Doran goes on to describe the politics and foreign policy of Bryan’s foes, the modernists, and their affinities with Wilsonian progressivism:
Progressivism follows a postmillennial view of end times, which teaches that the spread of the gospel will produce a millennium prior to Christ’s return. During this period, peace and prosperity will reign throughout the world. In sharp contrast to dispensational premillennialism, postmillennialism downplays the brokenness of man. It highlights, instead, man’s perfectible nature and his ability to improve his situation through his own agency—or through government agencies.
Though this theology has roots that predate the nineteenth century, its spread and popularity are tied to the Industrial Revolution and the rise of modern science, medicine, and technology. In the late eighteenth century, society’s ability to master the material world improved immeasurably. As a result, the God of Andrew Jackson’s farewell address—he who intervenes directly in the affairs of nations—ceased to exist in the minds of Progressives. Their religion evolved instead in the direction of ethical humanism. Meanwhile, the advances of modern industrial society introduced significant social problems, concentrated mostly in cities. Infused with the belief that man could liberate himself from his limitations, Progressives argued that confronting these urban problems should be the priority. Postmillennialist in outlook, Protestant modernism developed the religious doctrine to support this progressive political view.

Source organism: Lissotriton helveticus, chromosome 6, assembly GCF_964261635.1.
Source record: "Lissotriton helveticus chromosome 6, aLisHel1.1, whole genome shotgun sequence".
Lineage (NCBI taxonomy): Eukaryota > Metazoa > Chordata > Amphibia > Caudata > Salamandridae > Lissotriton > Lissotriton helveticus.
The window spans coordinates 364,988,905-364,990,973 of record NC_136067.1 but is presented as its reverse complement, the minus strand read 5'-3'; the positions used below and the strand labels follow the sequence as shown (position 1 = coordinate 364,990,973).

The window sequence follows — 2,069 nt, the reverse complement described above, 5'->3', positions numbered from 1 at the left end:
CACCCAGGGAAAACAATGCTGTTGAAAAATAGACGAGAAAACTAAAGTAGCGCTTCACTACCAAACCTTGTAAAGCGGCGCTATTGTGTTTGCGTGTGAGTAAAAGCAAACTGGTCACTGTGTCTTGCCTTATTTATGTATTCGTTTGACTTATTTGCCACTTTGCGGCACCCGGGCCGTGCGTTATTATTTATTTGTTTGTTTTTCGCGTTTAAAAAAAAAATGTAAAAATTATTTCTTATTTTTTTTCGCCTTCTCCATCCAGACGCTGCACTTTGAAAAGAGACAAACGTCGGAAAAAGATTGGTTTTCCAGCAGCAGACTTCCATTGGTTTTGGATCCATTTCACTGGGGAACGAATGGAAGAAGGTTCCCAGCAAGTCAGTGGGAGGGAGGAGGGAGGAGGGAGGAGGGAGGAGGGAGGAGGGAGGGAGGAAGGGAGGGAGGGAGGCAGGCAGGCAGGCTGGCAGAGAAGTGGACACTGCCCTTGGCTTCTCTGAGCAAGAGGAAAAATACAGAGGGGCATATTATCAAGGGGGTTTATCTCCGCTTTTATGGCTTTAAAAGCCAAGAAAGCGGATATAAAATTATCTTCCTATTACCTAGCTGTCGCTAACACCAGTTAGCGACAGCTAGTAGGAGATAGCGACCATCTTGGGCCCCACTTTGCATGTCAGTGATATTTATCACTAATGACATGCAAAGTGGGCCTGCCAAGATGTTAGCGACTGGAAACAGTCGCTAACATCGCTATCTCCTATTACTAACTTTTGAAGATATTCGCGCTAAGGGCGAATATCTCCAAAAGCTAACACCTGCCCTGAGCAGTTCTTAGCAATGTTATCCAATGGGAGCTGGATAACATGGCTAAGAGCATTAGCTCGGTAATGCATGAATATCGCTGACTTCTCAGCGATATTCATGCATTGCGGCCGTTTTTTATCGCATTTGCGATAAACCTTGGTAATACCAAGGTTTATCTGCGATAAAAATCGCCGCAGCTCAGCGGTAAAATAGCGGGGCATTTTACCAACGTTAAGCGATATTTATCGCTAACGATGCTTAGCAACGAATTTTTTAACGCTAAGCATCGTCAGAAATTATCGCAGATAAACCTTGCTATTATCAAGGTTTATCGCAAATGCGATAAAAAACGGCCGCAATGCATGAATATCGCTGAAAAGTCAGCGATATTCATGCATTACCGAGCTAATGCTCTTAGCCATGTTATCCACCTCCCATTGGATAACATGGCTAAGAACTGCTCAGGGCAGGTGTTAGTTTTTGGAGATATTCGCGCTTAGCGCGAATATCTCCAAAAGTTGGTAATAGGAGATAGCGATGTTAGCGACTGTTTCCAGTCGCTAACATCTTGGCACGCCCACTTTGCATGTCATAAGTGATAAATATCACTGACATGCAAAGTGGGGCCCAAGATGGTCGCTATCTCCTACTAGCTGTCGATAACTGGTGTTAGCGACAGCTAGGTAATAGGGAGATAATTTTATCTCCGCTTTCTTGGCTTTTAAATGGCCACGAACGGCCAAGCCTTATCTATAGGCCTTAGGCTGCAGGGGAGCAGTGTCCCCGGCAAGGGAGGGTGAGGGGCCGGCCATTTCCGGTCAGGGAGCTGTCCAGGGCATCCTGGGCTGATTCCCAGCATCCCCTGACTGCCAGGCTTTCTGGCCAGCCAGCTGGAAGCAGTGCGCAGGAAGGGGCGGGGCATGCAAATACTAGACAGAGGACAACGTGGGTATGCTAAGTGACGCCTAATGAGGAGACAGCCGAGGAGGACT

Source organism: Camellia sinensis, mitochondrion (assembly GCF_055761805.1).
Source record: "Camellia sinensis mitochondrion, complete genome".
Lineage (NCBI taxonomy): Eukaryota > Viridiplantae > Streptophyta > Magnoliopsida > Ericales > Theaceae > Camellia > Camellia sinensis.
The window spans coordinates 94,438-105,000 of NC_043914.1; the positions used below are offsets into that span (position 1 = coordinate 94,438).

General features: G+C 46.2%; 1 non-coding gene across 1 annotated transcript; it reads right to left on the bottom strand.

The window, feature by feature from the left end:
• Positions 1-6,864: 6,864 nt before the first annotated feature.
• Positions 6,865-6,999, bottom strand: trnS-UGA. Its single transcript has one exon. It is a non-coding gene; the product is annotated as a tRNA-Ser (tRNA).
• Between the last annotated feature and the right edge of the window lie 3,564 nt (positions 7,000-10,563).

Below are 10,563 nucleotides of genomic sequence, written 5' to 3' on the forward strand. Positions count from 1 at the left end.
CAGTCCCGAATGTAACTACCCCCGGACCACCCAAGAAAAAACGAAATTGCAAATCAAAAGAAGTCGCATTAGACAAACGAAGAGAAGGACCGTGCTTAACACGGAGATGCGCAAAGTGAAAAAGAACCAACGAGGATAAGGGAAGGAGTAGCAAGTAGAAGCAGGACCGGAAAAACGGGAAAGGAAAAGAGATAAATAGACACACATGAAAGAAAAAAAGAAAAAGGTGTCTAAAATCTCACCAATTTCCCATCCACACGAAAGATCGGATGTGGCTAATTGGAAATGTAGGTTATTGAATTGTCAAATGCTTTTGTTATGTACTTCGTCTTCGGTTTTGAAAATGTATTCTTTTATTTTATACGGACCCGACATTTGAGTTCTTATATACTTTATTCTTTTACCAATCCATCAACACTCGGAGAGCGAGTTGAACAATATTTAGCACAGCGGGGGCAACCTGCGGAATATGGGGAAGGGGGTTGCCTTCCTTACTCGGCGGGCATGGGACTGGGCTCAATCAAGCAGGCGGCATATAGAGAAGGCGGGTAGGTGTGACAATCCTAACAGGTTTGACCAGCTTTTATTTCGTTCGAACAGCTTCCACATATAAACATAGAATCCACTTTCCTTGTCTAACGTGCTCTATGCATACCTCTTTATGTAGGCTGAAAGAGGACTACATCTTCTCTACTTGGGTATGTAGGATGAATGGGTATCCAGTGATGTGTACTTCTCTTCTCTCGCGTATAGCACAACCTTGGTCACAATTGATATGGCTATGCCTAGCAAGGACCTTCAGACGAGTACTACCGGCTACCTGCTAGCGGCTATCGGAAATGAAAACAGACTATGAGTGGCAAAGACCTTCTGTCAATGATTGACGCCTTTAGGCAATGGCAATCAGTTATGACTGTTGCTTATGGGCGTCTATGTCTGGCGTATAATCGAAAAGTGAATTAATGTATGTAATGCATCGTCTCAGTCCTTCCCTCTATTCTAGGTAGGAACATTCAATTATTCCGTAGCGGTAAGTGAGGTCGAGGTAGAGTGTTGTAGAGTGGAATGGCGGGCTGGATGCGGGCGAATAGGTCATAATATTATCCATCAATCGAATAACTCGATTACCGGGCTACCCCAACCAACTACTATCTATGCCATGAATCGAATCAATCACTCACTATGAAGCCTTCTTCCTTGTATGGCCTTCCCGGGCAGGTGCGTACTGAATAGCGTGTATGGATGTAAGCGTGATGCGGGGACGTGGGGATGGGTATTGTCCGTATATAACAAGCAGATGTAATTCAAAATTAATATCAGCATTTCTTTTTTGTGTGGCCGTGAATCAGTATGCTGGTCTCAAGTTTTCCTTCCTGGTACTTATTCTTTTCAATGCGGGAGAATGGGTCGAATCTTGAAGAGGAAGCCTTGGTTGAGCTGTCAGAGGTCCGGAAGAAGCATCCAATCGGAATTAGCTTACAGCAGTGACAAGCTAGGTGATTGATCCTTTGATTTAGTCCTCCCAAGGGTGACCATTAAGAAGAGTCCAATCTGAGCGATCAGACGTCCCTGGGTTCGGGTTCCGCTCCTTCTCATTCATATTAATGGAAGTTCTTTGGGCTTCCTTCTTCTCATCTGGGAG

Protestant modernism also shifted the focus from personal piety to collective action. It thus became the natural religious home for social reform initiatives. The trend culminated in the social gospel movement of the early twentieth century. . . .
These rival outlooks were bound to collide politically (and have throughout U.S. history:
The Progressive persuasion conflicts with its Jacksonian counterpart in crucial respects. Though both accord the government a vital role in protecting “the common, everyday fellow,” the deepest concern of the Jacksonian is individual liberty, whereas the Progressive focuses more intently on destroying inequality. The Progressive, moreover, is eager to embrace “collective” initiatives, which in practice means government initiatives. Though some of these will pass muster with the Jacksonian persuasion, the Progressives’ embrace of centralizing government power, even when legitimated in terms of the interests of the common man, often appears as a threat to individual liberty. For the Jacksonian persuasion, the Progressive vision quickly turns into the oligarchy of experts that so troubled William Jennings Bryan.